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Beating the Odds, Aortic Dissection Patient’s Life Saved at Good Samaritan Hospital

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Beating the Odds, Aortic Dissection Patient’s Life Saved at Good Samaritan Hospital


All birthdays are special, but Stephen DelMonico’s 58th birthday on March 13 is especially meaningful. That’s because he almost didn’t live to see it. On February 18, Mr. DelMonico suffered an aortic dissection, in which a tear develops in the inner layer of the aorta, a large artery that delivers blood from the heart to the body. A sudden and catastrophic medical emergency, aortic dissection is often fatal. Fortunately, the recently launched St. Francis Open Heart Surgery Program at Good Samaritan Hospital had in place an expert cardiothoracic surgical team from St. Francis on-site at Good Sam. Within moments the team was mobilized to perform life-saving surgery on Mr. DelMonico.

A New Jersey resident, Mr. DelMonico spends two nights per week at a Babylon motel to cut down on commuting to his Deer Park job. On February 18, while in his motel room, Mr. DelMonico experienced severe chest pain. An ambulance brought him to Good Samaritan where his condition was assessed as extremely critical.

That night, Chairman of Cardiothoracic Surgery and Director of the St. Francis Open Heart Surgery Program at Good Samaritan Christopher La Mendola, MD, was confronted with one of the most challenging cases in cardiothoracic surgery.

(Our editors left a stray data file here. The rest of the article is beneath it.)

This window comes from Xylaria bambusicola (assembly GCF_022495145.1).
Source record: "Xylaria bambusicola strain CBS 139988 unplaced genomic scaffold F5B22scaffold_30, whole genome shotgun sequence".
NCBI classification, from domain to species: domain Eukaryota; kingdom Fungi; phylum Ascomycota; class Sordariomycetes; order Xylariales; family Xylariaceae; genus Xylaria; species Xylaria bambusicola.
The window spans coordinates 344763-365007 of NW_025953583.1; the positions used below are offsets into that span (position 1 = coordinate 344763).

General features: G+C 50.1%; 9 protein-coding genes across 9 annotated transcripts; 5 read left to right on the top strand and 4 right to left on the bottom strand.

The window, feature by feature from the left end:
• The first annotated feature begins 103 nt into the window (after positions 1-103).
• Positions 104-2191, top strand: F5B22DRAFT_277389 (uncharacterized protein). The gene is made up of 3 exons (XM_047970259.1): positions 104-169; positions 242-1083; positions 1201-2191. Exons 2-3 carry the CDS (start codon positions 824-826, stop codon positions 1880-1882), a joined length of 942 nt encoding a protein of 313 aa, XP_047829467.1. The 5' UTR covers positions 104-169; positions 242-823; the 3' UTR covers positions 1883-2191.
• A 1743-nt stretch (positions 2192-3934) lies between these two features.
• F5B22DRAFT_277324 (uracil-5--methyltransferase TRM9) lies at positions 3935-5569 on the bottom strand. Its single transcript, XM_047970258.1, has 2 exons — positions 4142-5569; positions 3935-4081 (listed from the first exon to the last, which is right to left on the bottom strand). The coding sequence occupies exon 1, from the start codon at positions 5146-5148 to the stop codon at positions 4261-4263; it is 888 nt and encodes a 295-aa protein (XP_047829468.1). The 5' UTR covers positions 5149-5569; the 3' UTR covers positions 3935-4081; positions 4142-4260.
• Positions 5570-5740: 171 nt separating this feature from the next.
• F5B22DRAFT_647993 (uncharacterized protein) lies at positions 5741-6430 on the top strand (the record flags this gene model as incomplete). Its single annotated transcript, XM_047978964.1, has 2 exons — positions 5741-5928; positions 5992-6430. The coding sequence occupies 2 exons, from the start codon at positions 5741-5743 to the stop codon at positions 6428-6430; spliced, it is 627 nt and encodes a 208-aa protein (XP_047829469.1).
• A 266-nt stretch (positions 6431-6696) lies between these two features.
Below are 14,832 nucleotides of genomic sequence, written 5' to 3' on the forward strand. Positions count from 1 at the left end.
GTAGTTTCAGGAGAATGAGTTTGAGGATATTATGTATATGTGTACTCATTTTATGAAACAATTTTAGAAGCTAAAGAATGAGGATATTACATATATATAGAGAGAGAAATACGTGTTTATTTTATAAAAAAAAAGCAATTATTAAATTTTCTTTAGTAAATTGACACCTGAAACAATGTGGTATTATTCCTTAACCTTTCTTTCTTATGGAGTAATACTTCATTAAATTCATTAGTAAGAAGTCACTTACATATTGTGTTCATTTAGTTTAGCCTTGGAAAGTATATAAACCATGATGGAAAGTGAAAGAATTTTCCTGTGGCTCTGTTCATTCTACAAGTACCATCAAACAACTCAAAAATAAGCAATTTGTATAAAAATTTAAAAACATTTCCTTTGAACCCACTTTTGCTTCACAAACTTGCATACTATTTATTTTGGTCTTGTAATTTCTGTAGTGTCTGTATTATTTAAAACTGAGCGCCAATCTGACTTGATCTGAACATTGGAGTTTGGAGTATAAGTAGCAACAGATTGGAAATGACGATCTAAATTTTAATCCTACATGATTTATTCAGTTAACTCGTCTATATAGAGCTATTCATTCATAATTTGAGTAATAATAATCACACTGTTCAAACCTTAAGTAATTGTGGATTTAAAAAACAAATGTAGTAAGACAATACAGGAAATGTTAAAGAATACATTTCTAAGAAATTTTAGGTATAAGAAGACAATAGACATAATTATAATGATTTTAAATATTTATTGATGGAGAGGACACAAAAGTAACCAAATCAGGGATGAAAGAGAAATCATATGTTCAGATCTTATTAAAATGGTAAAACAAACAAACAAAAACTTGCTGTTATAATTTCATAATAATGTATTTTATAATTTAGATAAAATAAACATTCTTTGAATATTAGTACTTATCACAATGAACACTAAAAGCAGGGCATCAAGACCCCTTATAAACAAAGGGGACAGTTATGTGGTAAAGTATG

“I have seen about 50 aortic dissection cases out of more than 5,000 open heart surgeries I performed during a 20 year career at St. Francis,” said Dr. La Mendola. “Presented with one of the most difficult dissection cases I’ve ever seen, I am very proud that everyone on the team at Good Samaritan used their incredible skills and experience to save Steve’s life.”

So serious is aortic dissection, the condition that killed actor John Ritter that many of its victims die before reaching the hospital and about 25 percent that do reach the hospital do not survive surgery. Just four weeks after the operation to repair the tear in his aorta, Mr. DelMonico was transferred from Good Samaritan to an intensive inpatient rehabilitation facility in New Jersey to continue his recovery closer to his home and family.

“My doctors rebuilt me. I was going to die,” said Mr. DelMonico. “I believe if I had not been on Long Island I would not have survived.”

Dawn DelMonico was at her husband Stephen’s bedside for the past month.

For more information on the open heart surgery program at Good Samaritan, please visit www.good-samaritan-hospital.org or call (631) 376-4444.

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Colleen Valdini
Manager, Public and External Affairs
(631) 376-4483